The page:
Banana-Made Bowls Seek to Replace Single-Use Plastic but Needs Support

Soeung Sreynich (L) is a 23-year-old bio-engineer graduate and a researcher in the team. Photo provided

PHNOM PENH – Banana trunks are usually thrown away once the yields are harvested. But instead of getting rid of them, a group of diverse-background youth sought to make them useful and found how to turn the trees’ waste into environmental-friendly bowls, using banana fiber, in a move to promote alternatives to single-use plastic in Cambodia.

In July 2022, Villageworks Cambodia—a social enterprise crafting products from recycled materials for a clean environment—came up with the idea of producing bowls from banana fiber, gathering youth from different backgrounds to implement the project.

Soeung Sreynich is a 23-year-old bio-engineer graduate and a researcher in the team. She said she saw potential in banana plants being wasted and wanted to join the Villageworks team to begin experimenting create eco bowls using the tree’s fiber.

She said that it is well-known that both the banana fruit and trunk have abundant fiber, but trunks are usually cut and thrown away once fruits have been collected. At best, they’re used as food for cows or pigs.

“We thought that we can make use of those wasted banana trunks,” Sreynich said, adding that sourcing raw material should not be too hard as banana plantations are everywhere in the country.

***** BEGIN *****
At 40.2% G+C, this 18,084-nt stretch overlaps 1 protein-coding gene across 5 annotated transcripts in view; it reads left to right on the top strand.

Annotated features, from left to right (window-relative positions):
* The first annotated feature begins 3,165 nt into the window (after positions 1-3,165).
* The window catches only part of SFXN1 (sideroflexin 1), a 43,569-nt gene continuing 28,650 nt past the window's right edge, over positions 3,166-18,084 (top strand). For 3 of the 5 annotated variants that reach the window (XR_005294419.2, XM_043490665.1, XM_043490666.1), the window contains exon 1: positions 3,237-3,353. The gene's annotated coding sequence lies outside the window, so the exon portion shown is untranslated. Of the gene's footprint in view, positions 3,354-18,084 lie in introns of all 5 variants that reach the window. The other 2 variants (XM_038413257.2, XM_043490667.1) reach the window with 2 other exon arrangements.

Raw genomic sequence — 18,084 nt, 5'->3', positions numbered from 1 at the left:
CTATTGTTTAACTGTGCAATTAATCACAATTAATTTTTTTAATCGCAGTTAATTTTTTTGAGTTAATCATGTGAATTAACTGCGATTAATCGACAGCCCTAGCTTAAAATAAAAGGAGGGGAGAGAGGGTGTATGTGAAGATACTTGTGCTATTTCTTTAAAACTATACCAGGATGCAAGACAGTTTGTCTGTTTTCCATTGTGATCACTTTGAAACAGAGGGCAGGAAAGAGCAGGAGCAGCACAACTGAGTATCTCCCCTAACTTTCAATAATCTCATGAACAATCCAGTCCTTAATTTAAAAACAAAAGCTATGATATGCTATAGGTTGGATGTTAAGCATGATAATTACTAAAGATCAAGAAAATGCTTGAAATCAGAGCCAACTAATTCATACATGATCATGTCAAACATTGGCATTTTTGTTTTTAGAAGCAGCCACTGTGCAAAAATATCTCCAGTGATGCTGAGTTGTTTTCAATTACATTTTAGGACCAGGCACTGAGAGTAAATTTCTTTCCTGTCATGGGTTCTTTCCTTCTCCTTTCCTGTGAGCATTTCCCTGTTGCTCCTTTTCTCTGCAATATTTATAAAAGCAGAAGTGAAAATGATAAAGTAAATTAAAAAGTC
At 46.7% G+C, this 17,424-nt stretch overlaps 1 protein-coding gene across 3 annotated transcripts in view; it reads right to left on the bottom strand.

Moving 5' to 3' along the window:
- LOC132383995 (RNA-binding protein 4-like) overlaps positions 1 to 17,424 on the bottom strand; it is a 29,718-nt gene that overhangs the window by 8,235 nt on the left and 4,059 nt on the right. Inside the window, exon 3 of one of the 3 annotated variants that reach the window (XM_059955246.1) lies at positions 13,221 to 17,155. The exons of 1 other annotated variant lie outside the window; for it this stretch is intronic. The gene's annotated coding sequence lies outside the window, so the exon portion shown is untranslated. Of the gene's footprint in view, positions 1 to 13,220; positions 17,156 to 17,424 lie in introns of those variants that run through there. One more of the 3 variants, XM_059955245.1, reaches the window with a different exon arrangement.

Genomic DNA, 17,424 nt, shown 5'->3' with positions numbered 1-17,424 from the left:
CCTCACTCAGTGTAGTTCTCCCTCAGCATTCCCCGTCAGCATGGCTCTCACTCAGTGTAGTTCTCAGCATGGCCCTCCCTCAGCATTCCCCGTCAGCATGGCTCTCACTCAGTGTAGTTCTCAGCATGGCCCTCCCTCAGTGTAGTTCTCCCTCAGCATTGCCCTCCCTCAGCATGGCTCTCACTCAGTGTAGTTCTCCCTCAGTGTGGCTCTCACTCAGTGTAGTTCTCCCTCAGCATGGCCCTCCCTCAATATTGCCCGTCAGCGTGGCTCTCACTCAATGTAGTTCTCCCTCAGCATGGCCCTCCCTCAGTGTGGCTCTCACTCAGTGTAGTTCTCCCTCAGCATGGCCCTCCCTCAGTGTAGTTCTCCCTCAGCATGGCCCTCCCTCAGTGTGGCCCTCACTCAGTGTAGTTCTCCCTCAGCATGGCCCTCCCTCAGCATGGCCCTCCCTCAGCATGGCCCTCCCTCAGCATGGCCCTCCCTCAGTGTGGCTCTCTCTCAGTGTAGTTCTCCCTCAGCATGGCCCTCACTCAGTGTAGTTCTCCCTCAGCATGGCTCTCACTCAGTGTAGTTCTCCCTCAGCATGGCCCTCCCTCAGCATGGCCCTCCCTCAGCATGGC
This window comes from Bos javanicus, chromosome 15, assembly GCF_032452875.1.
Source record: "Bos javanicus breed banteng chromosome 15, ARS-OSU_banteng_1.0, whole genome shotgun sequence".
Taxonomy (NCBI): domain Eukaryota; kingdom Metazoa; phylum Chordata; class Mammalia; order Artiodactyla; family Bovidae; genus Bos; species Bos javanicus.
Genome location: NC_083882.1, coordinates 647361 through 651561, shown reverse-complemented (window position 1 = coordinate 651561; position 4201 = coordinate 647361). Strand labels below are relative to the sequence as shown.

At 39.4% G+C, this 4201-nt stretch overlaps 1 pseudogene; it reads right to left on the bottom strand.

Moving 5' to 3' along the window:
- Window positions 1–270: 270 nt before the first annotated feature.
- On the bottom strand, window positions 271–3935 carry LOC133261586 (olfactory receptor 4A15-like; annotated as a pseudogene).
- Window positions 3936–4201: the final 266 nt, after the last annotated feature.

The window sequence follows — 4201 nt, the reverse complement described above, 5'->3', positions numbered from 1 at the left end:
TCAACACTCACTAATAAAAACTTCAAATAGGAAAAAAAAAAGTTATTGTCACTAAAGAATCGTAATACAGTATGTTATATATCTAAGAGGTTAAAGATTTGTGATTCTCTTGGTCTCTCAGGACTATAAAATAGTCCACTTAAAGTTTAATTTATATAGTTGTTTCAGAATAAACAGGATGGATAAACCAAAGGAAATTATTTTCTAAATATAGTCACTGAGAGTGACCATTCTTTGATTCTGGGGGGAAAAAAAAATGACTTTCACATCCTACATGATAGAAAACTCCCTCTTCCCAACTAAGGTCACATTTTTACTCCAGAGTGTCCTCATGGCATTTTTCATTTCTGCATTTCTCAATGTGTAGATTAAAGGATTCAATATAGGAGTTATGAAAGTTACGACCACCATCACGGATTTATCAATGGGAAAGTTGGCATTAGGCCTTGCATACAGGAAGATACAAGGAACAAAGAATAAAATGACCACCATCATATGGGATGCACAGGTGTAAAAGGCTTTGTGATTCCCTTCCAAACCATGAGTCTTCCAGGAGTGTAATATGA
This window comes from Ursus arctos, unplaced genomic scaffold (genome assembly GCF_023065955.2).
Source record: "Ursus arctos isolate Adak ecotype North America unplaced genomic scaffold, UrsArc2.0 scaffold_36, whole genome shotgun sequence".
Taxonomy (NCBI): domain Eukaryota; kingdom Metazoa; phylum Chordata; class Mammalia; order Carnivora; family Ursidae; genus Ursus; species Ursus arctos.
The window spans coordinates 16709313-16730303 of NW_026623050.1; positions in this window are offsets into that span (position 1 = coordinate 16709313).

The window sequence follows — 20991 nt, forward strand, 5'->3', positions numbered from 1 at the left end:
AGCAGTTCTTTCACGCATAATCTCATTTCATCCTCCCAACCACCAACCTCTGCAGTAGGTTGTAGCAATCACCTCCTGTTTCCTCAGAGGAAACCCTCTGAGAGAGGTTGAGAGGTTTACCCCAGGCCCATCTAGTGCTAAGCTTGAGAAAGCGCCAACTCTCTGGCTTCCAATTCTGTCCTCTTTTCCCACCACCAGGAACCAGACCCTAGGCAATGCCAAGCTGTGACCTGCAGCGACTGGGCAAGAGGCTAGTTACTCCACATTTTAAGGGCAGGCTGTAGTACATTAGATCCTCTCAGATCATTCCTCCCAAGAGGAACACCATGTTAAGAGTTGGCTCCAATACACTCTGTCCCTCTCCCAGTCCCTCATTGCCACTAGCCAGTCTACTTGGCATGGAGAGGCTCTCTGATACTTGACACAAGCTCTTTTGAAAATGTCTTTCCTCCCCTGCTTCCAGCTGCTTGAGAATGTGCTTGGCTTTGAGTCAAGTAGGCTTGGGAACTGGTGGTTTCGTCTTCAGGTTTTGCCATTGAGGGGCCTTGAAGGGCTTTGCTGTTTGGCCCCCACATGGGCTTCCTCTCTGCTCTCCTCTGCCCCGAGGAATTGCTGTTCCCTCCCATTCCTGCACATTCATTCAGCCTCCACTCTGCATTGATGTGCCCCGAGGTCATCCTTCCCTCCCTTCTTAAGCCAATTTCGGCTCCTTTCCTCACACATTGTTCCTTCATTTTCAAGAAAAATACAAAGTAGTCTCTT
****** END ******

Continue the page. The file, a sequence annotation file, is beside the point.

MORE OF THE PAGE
The banana trunks that Villageworks use are supplied by a community in Kampong Thom province. In addition to farming and selling their crops, extracting fiber provides an extra job and source of income to the community. The community also benefits from Villageworks by working for other products, such as recycled cement bags.

Ideal for a clean environment

While it is not a very technical process, turning banana trunks into bowls require some work and skills. There are six steps to turning the banana tree into fibers that can be used and eight steps to creating the bowls.

First, the banana trees are cut and collected for peeling. The peeled banana trunks are then left to dry for three hours before being put into a machine that extracts the fiber. Once out, the fiber is washed and hung dry for another three hours.

The banana trunks that Villageworks use are supplied by a community in Kampong Thom province. Photo provided